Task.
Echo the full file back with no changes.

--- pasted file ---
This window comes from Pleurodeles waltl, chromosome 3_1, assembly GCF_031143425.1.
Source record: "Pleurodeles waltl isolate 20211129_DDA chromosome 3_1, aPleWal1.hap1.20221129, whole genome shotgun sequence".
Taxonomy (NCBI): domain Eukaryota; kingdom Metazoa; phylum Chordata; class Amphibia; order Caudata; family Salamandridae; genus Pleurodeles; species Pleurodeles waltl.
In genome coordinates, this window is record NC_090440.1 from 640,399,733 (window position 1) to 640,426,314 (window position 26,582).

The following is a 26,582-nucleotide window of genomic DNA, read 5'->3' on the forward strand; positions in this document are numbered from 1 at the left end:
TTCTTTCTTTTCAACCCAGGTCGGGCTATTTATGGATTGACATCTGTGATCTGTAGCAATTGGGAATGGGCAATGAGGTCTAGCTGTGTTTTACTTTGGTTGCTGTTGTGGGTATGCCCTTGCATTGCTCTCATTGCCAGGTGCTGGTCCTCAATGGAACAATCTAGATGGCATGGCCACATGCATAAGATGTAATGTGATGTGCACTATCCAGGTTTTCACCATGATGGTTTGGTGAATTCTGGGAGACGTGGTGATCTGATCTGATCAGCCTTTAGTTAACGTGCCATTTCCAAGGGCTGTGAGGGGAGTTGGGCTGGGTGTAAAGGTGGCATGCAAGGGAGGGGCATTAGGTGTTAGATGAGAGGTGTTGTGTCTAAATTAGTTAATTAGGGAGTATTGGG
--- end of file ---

This window comes from Pleurodeles waltl, chromosome 3_1, assembly GCF_031143425.1.
Source record: "Pleurodeles waltl isolate 20211129_DDA chromosome 3_1, aPleWal1.hap1.20221129, whole genome shotgun sequence".
Taxonomy (NCBI): domain Eukaryota; kingdom Metazoa; phylum Chordata; class Amphibia; order Caudata; family Salamandridae; genus Pleurodeles; species Pleurodeles waltl.
In genome coordinates, this window is record NC_090440.1 from 640,399,733 (window position 1) to 640,426,314 (window position 26,582).

The following is a 26,582-nucleotide window of genomic DNA, read 5'->3' on the forward strand; positions in this document are numbered from 1 at the left end:
TTCTTTCTTTTCAACCCAGGTCGGGCTATTTATGGATTGACATCTGTGATCTGTAGCAATTGGGAATGGGCAATGAGGTCTAGCTGTGTTTTACTTTGGTTGCTGTTGTGGGTATGCCCTTGCATTGCTCTCATTGCCAGGTGCTGGTCCTCAATGGAACAATCTAGATGGCATGGCCACATGCATAAGATGTAATGTGATGTGCACTATCCAGGTTTTCACCATGATGGTTTGGTGAATTCTGGGAGACGTGGTGATCTGATCTGATCAGCCTTTAGTTAACGTGCCATTTCCAAGGGCTGTGAGGGGAGTTGGGCTGGGTGTAAAGGTGGCATGCAAGGGAGGGGCATTAGGTGTTAGATGAGAGGTGTTGTGTCTAAATTAGTTAATTAGGGAGTATTGGG